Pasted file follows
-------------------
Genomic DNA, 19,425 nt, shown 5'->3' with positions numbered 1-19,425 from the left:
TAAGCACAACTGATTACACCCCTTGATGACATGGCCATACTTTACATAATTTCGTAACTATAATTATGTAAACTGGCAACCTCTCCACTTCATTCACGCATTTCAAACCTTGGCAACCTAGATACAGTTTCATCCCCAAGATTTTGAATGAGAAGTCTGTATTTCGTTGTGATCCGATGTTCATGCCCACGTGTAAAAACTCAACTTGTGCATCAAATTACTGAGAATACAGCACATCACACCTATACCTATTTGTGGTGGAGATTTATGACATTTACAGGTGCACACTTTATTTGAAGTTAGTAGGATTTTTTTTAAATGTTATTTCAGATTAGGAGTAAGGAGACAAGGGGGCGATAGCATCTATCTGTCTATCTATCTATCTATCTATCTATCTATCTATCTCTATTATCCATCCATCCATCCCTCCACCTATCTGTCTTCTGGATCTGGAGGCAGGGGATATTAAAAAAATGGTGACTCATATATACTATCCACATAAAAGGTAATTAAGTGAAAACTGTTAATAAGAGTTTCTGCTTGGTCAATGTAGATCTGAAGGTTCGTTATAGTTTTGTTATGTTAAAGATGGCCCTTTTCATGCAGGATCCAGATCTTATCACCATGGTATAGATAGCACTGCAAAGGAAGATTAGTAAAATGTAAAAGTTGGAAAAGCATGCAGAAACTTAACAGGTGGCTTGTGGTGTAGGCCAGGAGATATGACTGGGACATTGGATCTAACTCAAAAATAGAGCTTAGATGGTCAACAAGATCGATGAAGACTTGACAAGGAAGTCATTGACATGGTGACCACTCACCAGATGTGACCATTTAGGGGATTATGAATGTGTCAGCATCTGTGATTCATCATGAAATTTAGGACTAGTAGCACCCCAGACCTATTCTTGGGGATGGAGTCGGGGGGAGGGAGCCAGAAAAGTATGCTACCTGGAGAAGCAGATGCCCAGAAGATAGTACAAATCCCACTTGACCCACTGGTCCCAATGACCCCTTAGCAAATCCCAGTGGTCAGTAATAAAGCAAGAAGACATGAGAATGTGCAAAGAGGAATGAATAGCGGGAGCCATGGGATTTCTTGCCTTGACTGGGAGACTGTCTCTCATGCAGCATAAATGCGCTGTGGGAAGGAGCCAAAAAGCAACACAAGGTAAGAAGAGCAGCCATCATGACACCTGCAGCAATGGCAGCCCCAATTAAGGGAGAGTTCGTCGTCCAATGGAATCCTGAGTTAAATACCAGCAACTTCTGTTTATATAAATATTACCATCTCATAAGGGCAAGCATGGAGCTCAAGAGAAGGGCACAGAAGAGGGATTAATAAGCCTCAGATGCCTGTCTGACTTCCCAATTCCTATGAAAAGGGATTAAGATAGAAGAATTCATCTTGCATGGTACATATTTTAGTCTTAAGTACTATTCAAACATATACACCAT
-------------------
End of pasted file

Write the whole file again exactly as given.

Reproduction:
Genomic DNA, 19,425 nt, shown 5'->3' with positions numbered 1-19,425 from the left:
TAAGCACAACTGATTACACCCCTTGATGACATGGCCATACTTTACATAATTTCGTAACTATAATTATGTAAACTGGCAACCTCTCCACTTCATTCACGCATTTCAAACCTTGGCAACCTAGATACAGTTTCATCCCCAAGATTTTGAATGAGAAGTCTGTATTTCGTTGTGATCCGATGTTCATGCCCACGTGTAAAAACTCAACTTGTGCATCAAATTACTGAGAATACAGCACATCACACCTATACCTATTTGTGGTGGAGATTTATGACATTTACAGGTGCACACTTTATTTGAAGTTAGTAGGATTTTTTTTAAATGTTATTTCAGATTAGGAGTAAGGAGACAAGGGGGCGATAGCATCTATCTGTCTATCTATCTATCTATCTATCTATCTATCTATCTCTATTATCCATCCATCCATCCCTCCACCTATCTGTCTTCTGGATCTGGAGGCAGGGGATATTAAAAAAATGGTGACTCATATATACTATCCACATAAAAGGTAATTAAGTGAAAACTGTTAATAAGAGTTTCTGCTTGGTCAATGTAGATCTGAAGGTTCGTTATAGTTTTGTTATGTTAAAGATGGCCCTTTTCATGCAGGATCCAGATCTTATCACCATGGTATAGATAGCACTGCAAAGGAAGATTAGTAAAATGTAAAAGTTGGAAAAGCATGCAGAAACTTAACAGGTGGCTTGTGGTGTAGGCCAGGAGATATGACTGGGACATTGGATCTAACTCAAAAATAGAGCTTAGATGGTCAACAAGATCGATGAAGACTTGACAAGGAAGTCATTGACATGGTGACCACTCACCAGATGTGACCATTTAGGGGATTATGAATGTGTCAGCATCTGTGATTCATCATGAAATTTAGGACTAGTAGCACCCCAGACCTATTCTTGGGGATGGAGTCGGGGGGAGGGAGCCAGAAAAGTATGCTACCTGGAGAAGCAGATGCCCAGAAGATAGTACAAATCCCACTTGACCCACTGGTCCCAATGACCCCTTAGCAAATCCCAGTGGTCAGTAATAAAGCAAGAAGACATGAGAATGTGCAAAGAGGAATGAATAGCGGGAGCCATGGGATTTCTTGCCTTGACTGGGAGACTGTCTCTCATGCAGCATAAATGCGCTGTGGGAAGGAGCCAAAAAGCAACACAAGGTAAGAAGAGCAGCCATCATGACACCTGCAGCAATGGCAGCCCCAATTAAGGGAGAGTTCGTCGTCCAATGGAATCCTGAGTTAAATACCAGCAACTTCTGTTTATATAAATATTACCATCTCATAAGGGCAAGCATGGAGCTCAAGAGAAGGGCACAGAAGAGGGATTAATAAGCCTCAGATGCCTGTCTGACTTCCCAATTCCTATGAAAAGGGATTAAGATAGAAGAATTCATCTTGCATGGTACATATTTTAGTCTTAAGTACTATTCAAACATATACACCAT